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The regulation of health professionals

McDonald, Fiona (2010) The regulation of health professionals. In White, Benjamin P., McDonald, Fiona, & Willmott, Lindy (Eds.) Health Law in Australia. Thomson Reuters (Australia/NZ), Pyrmont, N.S.W, pp. 509-555.

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    This chapter is about the role of law in the management of the health workforce in Australia. Health professionals play an important role in the health system as the providers of treatment and care — without health professionals health systems would not function. The relationship between health professionals and patients has always been complex and is often subject to some form of regulation by the state. The first surviving written reference to such legal regulation dates from 1795-1750 BCE when the Babylonian Code of Hammurabi stated: “If a physician make a large incision with the operating knife, and kill him, or open a tumor with the operating knife, and cut out the eye, his hands shall be cut off.” Alexander the Great recommended the crucifixion of health professionals who killed their patients. Fortunately, the law in Australia prescribes lesser penalties for erring health professionals, but at the heart of modern regulation are similar concerns to those that underpinned the ancient Babylonian Code — to create conditions to ensure the safety of patients and the provision of quality services by health professionals.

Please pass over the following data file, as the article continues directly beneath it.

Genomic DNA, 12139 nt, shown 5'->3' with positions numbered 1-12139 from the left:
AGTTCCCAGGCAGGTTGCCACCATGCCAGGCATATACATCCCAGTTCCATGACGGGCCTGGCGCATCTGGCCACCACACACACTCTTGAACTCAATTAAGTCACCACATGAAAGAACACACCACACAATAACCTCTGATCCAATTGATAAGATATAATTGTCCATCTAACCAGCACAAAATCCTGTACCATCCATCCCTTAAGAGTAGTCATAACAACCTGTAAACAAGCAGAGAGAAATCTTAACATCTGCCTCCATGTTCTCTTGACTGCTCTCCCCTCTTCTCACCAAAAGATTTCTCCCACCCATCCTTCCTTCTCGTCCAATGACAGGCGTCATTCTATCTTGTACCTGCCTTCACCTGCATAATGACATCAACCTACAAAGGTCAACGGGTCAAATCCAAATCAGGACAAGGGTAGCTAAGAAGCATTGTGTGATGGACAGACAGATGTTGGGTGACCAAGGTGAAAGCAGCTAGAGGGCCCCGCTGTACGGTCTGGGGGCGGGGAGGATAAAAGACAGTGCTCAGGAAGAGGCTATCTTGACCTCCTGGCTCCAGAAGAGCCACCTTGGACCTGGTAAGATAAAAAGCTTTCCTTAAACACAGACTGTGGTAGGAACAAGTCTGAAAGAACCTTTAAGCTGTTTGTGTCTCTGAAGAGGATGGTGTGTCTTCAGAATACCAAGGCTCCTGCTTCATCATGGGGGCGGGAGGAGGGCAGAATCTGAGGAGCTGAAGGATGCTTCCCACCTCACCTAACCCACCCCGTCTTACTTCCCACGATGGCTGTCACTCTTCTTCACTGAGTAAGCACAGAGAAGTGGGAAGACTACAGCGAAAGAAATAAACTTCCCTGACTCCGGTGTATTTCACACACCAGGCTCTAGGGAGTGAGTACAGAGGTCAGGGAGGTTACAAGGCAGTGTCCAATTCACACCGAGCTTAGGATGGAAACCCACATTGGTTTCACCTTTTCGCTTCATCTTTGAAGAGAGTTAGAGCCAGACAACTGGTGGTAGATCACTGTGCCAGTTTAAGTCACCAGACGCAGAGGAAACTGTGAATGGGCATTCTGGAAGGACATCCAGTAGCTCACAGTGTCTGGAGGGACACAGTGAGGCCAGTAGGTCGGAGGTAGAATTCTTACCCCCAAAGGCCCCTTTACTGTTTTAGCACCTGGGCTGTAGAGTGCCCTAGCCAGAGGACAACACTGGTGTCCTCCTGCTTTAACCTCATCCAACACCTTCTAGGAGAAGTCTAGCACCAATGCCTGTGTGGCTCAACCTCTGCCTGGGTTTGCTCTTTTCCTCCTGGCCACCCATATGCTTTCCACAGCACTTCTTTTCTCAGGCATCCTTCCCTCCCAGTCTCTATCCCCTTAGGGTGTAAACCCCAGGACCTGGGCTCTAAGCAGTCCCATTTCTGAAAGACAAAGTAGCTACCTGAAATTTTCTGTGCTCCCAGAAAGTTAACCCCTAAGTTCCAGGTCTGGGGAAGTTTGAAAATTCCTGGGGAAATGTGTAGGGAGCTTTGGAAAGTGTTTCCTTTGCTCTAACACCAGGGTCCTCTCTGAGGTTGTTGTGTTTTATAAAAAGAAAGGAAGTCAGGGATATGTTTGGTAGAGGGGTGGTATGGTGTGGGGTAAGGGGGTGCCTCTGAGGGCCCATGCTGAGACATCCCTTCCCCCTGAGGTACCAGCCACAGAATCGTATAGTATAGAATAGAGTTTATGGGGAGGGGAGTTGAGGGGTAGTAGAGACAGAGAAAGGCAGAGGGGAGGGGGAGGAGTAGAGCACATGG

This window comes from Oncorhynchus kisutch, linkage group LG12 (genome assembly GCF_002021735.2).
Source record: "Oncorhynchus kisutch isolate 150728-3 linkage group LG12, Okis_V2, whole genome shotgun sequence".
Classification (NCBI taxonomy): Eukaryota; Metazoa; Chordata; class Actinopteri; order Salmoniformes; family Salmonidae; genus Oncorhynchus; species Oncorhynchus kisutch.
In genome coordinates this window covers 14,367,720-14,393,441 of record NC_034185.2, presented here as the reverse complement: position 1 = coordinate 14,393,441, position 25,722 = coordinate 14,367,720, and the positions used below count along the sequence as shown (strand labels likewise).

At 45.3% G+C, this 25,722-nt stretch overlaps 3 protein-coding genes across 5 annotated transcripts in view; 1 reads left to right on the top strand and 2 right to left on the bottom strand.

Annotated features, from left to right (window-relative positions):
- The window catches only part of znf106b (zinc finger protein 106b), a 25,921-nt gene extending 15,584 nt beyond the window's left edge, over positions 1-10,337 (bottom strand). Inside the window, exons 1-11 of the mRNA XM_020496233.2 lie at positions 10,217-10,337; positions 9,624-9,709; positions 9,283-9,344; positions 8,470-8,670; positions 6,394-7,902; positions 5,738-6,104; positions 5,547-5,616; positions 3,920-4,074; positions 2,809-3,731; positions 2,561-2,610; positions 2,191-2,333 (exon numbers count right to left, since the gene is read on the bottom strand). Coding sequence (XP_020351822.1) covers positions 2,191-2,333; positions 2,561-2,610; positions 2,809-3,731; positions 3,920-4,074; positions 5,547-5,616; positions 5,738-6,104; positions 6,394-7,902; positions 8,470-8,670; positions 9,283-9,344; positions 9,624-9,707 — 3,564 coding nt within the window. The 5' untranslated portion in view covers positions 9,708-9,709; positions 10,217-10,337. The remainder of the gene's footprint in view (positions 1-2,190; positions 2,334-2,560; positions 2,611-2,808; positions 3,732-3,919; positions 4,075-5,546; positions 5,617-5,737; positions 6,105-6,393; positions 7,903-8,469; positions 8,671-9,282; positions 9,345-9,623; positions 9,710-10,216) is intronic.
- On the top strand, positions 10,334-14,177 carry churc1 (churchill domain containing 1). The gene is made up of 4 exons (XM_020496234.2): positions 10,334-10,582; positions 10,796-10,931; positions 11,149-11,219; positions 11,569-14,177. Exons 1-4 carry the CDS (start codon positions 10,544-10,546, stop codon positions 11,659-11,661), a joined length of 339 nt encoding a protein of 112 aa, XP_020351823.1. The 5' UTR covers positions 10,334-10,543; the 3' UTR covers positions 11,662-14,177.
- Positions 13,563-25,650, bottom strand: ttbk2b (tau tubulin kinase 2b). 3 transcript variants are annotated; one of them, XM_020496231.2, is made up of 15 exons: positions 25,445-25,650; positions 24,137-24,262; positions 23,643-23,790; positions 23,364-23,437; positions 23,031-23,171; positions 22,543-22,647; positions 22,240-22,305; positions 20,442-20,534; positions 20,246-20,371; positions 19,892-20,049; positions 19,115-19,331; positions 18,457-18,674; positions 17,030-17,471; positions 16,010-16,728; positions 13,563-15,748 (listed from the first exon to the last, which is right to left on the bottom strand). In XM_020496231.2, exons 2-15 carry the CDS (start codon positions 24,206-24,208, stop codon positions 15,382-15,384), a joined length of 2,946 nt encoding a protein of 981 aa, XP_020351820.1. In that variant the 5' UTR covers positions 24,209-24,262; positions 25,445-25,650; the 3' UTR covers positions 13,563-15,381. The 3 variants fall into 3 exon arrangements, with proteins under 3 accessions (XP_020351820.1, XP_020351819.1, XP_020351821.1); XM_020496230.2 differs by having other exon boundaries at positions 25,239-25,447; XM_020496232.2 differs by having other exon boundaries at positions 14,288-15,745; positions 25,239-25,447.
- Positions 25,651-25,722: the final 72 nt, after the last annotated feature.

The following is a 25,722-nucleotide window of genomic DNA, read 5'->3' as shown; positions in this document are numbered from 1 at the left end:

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    ID Code: 34109
    Item Type: Book Chapter
    Keywords: Health Professional Regulation, Self-regulation
    ISBN: 9780455226798
    Subjects: Australian and New Zealand Standard Research Classification > LAW AND LEGAL STUDIES (180000) > OTHER LAW AND LEGAL STUDIES (189900)
    Divisions: Current > QUT Faculties and Divisions > Faculty of Law
    Current > Schools > School of Law
    Copyright Owner: Copyright 2010 Thomson Reuters
    Deposited On: 13 Aug 2010 11:24
    Last Modified: 01 Mar 2012 00:17

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